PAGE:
From time to time, a poorly implemented payroll card program comes under fire in the media. Well-meaning, socially conscious blogs are often the first to report on these stories, in which they frame the employer as a predatory gatekeeper to employee wages. There are fundamental problems with how these stories are reported, which affects the way readers understand the purpose of a payroll card. The two most common misconceptions about paycards:
MISCONCEPTION #1: "It's too difficult for employees to access wages on a payroll card." In these cases, the card is referred to by critics as a temporary storage unit for a paycheck, from which employees must remove the money as cash to access it. If that were true, paycards would be no better than paper checks! The reality is that the card is a replacement for a traditional bank account—employees can make point of sale transactions, get cash back, and pay bills online at no cost. Additionally, all states that have passed paycard legislation require that employees can make one bank teller cash withdrawal per paycheck, in which they can withdraw their full wages from the card at any bank at no cost. This means that, in order to remain in compliance with those state laws, all paycard companies offer this option.
MISCONCEPTION #2: "It costs employees a lot of money to use their payroll cards." Paycards are only costly when used incorrectly. Usually ATM fees and insufficient balance fees are referenced in these conversations. What doesn’t get mentioned, however, is that there is no cost for cash back; that traditional bank accounts charge fees for out-of-network ATM use as well; and that a traditional bank account overdraft fee is 70 times higher than most paycards’ $0.50 insufficient balance fee. The most important component here is the element of cardholder education. Cardholders who are educated on how best to use the card are able to use it as a bank account replacement without incurring fees, but those who are not educated about the card assume that the ATM is their only option and end up amassing ATM fees.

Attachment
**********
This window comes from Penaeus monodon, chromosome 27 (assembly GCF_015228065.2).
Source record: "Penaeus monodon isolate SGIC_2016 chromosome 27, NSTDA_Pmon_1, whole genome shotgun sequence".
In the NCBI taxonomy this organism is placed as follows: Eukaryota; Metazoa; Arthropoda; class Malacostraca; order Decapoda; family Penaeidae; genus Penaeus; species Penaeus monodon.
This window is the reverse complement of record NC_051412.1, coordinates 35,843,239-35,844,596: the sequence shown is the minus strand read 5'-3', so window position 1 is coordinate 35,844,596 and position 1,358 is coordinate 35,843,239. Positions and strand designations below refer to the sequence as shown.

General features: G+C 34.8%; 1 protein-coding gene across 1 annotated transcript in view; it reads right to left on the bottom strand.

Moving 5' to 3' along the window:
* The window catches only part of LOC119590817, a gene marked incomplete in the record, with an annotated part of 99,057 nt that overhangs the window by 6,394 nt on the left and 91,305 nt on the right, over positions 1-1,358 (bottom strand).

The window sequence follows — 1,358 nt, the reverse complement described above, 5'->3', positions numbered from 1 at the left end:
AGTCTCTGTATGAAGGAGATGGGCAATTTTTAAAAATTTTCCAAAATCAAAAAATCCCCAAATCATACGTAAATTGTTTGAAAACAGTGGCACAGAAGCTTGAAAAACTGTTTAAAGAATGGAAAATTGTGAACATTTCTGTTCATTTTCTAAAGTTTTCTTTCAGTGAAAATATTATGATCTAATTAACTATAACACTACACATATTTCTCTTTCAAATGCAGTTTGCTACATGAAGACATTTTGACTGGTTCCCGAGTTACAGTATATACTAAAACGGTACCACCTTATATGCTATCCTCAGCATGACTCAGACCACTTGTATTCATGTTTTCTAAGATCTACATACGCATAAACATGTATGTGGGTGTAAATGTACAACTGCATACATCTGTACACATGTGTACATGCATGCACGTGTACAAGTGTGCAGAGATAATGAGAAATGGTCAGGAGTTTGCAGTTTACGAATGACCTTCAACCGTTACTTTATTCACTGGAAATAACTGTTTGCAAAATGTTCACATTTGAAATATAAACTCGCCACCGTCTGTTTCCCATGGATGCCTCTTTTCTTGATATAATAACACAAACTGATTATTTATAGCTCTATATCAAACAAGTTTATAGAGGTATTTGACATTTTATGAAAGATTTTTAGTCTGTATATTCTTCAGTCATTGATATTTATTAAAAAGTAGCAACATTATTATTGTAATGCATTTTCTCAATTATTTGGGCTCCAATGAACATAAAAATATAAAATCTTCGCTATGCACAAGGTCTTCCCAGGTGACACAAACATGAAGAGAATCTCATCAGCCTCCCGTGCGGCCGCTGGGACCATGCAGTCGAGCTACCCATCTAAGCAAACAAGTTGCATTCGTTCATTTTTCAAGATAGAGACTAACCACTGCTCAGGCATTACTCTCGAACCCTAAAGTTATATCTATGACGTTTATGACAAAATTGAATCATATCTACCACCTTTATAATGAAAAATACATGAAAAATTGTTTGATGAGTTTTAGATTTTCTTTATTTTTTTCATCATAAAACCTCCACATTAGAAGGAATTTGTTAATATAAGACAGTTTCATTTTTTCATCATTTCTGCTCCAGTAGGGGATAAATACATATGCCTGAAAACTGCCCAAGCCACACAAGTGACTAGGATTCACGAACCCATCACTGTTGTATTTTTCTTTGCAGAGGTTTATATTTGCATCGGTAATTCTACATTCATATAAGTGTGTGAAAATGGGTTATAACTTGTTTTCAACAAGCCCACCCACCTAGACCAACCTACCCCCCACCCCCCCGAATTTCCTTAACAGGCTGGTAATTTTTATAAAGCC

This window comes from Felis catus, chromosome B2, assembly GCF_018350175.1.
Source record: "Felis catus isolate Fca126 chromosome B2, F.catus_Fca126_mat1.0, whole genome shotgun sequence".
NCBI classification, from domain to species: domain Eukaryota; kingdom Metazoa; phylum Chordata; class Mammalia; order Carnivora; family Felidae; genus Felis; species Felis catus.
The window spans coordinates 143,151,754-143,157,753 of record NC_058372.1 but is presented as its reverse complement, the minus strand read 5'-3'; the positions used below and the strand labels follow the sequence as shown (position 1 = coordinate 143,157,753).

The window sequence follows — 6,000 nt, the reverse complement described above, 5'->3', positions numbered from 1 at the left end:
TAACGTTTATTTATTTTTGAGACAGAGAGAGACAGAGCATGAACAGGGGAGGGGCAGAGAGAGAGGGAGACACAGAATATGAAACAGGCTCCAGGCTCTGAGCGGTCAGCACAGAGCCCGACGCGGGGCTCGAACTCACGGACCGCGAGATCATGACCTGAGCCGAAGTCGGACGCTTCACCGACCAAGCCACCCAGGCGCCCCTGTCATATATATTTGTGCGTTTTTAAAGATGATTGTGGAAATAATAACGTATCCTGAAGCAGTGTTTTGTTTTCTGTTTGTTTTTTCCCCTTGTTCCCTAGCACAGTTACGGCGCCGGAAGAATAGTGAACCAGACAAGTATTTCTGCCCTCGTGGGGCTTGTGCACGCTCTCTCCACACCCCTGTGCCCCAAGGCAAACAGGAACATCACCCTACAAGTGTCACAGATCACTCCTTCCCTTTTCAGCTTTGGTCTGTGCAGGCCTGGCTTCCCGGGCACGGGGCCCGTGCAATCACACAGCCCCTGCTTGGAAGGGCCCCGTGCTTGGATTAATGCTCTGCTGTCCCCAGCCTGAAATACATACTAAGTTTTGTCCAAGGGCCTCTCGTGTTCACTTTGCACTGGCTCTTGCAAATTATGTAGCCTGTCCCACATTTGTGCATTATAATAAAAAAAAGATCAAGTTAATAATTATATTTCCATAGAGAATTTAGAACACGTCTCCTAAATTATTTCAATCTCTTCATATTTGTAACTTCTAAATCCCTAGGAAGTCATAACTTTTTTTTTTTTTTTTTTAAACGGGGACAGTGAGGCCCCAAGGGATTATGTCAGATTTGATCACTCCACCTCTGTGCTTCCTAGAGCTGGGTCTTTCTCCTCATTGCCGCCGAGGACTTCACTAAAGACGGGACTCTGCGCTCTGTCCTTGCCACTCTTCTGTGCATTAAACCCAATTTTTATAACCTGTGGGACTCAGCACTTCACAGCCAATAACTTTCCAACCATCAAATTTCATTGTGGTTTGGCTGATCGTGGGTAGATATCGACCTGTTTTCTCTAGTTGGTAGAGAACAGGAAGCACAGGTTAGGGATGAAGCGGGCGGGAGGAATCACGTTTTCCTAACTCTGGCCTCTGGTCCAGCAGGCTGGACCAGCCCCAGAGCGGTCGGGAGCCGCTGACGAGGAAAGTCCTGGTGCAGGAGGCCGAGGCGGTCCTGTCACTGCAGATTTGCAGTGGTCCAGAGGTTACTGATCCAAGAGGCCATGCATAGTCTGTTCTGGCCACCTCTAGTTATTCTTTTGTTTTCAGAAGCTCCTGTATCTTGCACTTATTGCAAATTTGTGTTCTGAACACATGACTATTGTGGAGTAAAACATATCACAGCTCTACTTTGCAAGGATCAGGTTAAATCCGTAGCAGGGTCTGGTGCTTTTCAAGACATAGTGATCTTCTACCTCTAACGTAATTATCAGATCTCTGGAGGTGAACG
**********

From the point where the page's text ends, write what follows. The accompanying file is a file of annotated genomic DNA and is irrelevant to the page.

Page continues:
THE CAUSE: In general, these attitudes typically stem from miseducation at several levels. Typically, paycard programs are implemented by well-intentioned HR Managers or Payroll Directors who have little day-to-day interaction with the employees who are actually using the card. As payroll cards move down the chain, from director to regional manager to shift supervisor, the message gets diluted until a new hire is given a card with little direction on how to properly use it. The new hire, who is probably used to receiving a paper check, treats the card as if it were a barrier to their hard-earned paycheck.
THE SOLUTION: The challenge, as a paycard company, is to get that messaging and those good intentions through to every cardholder, despite the telephone game. The lawsuits in the media are examples of paycard companies who have failed to rise to this challenge, by not finding ways to educate their cardholders. At SOLE, we pride ourselves on our emphasis on the cardholder education process, from the 12 different instructive emails every new cardholder receives, to our interactive, educational activation line, to our social media messaging. Regardless of what message the cardholder receives from the person who gives them the card, they will also receive repeated SOLE messaging that educates and informs them on how to best use a payroll card.